For the longest time now I have been running Debian squeeze. Initially I did not update my system to Wheezy due to the whole Gnome 3 debacle. Then with the advent of the Mate I was up for an upgrade but figured I would wait until Jesse. Unfortunately, Jesse decided to incorporate systemd. I learned what I could about systemd but it just caused to many issues for me.
Alas, I have finally reached the point where I need software that I just can’t run native in Debian 6 anymore. One big example is Google Chrome Web browser. I would like to have this browser so that I can watch Netflix. Running graphical applications in a chroot environment can be tricky. I explored some options on how to make it easier. I downloaded the xchroot script but found it unnecessarily complicated; meaning I could script together something just as “flexible.” This is what brought me to schroot.
Most modern filesystems allow you to create virtual disk files without pre-allocating disk space. These virtual disks grow in size as the space is needed. The default virtual disk image type in KVM/QEMU is a sparse “raw” disk image which consumes real disk space as files are added. Interestingly, when files are deleted the virtual disk does not shrink. This makes sense as deleting files from a filesystem doesn’t typically erase the data but only the reference to where the data is stored on the disk. What follows is a recipe to reclaim this disk space. Read more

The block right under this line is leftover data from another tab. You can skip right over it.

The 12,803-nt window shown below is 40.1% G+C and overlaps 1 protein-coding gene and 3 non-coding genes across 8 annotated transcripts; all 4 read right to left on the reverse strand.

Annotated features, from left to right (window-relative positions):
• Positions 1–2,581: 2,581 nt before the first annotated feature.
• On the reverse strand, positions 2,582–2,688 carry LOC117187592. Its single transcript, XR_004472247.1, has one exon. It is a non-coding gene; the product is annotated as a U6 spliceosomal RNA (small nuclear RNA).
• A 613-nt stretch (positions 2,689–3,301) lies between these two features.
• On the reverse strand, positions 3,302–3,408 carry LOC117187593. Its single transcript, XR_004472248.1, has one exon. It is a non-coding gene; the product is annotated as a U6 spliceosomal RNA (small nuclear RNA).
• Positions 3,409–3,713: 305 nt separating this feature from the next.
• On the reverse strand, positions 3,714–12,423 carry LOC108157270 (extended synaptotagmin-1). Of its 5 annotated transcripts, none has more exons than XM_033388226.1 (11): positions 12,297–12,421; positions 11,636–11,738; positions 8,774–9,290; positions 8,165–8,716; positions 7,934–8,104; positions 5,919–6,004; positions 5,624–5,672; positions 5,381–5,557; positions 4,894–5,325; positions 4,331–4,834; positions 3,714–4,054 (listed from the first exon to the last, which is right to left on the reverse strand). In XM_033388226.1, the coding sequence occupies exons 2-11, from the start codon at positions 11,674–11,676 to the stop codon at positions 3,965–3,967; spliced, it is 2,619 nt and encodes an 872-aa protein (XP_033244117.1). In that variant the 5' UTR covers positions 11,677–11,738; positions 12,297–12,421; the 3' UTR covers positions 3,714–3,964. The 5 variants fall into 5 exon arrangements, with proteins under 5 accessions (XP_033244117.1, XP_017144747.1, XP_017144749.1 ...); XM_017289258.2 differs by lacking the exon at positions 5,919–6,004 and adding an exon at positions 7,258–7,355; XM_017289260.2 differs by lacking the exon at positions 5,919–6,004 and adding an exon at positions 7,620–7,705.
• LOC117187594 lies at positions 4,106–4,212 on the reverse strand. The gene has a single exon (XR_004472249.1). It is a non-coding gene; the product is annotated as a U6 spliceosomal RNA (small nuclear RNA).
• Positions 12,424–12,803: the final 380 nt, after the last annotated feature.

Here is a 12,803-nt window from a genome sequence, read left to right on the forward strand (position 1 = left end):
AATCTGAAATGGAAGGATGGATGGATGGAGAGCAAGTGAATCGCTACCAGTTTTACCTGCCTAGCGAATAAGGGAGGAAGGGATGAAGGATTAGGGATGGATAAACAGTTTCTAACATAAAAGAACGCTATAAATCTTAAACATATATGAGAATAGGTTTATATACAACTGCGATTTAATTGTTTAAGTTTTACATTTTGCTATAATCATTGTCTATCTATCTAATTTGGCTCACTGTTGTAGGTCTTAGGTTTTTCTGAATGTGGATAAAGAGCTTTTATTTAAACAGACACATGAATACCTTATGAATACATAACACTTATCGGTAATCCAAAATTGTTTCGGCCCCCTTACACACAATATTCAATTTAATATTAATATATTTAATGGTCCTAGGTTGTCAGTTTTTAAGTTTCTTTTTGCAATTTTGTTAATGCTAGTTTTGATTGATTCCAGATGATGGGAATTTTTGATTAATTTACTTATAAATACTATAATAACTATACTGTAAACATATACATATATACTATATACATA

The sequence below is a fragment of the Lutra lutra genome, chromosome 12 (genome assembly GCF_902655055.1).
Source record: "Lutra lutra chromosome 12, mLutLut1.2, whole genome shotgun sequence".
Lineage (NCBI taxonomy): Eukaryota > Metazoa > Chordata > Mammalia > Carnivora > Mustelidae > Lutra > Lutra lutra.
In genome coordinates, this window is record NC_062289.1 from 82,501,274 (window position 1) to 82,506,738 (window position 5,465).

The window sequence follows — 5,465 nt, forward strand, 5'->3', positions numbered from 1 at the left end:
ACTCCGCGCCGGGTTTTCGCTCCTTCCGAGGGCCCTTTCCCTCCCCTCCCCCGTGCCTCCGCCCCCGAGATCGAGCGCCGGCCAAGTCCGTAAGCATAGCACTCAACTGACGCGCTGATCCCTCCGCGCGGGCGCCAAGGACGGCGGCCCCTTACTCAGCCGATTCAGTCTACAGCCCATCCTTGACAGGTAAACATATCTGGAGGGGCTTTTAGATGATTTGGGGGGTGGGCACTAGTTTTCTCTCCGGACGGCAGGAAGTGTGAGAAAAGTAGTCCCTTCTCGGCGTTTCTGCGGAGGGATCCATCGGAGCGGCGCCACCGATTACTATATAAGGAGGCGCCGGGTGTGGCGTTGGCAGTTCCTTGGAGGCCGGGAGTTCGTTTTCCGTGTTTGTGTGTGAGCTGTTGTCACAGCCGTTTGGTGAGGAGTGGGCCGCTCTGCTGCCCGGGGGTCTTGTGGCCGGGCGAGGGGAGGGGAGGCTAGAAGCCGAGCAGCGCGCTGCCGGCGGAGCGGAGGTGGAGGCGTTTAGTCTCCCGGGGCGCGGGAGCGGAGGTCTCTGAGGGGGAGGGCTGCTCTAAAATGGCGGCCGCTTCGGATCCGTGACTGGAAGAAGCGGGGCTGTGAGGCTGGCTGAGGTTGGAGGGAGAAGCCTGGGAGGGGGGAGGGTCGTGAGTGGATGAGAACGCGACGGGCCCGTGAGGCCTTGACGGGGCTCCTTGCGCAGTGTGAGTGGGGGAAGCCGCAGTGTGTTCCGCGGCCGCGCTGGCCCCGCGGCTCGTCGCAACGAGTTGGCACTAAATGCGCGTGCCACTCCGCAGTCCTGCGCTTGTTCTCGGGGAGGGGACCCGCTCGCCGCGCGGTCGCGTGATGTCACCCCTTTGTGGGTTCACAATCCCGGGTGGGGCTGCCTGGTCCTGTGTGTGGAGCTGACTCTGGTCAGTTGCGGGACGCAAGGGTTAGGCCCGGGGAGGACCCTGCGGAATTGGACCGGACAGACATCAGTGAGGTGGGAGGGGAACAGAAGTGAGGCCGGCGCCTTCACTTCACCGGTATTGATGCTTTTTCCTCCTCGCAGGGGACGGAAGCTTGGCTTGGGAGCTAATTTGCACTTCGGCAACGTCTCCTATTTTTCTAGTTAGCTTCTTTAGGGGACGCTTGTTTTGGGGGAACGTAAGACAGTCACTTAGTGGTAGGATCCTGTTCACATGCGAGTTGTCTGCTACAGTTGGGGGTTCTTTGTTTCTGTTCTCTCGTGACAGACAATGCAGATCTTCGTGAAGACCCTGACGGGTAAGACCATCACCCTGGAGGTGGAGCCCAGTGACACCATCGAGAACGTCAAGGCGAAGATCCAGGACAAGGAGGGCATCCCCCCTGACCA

Not too long ago VMware has a product called “VMware Server” which originally came with a dedicated management application. Later VMware threw out the console and created a web interface for VMware Server. Not long after that they completely threw VMware Server away in favor of their new enterprise software solution(s) ESX/ESXi/vCenter/vSphere/etc. For the new(ish) VMware Workstation 8 one of the most notable features is the “Shared VMs” which is more or less a reawakening of their original VMware Server application functionality. With this feature you can once again set VMs to run in the background, autostart, and access via network. However a problem arises with the installation on systems which use insserv. Read on and I’ll explain the problem and show you how to fix it. Read more
Following on with this project I have finally put together a script to custom build a Debian installation ISO. Although this script does not provide a solution to all the design goals I had in mind it does provide a simple method and framework to work towards my ultimate goals. Read more
This year I came into possession of a new MacBook Pro 8,1 laptop. Not my personal choice in hardware platforms but after some research it was actually a good value for the hardware. Of course the first thing I did was to attempt and install Linux. Unfortunately the newer hardware made it rather impossible to install the “Stable” version of Debian Linux. With some tinkering I was able to get Debian Unstable (Sid) running but a few weeks ago Debian Sid switched to Gnome-Shell (gnome3). Avoiding the new Gnome desktop environment I re-installed my O/S this time using Debian Testing (Wheezy.) Sure enough a few weeks later Wheezy was pushed the updated Gnome from Sid and I found myself in a real pickle. I spent an entire evening installing and tweaking to get Debain Stable (Squeeze) working. In the end I was very successful. This article contains the steps necessary in getting this running. Read more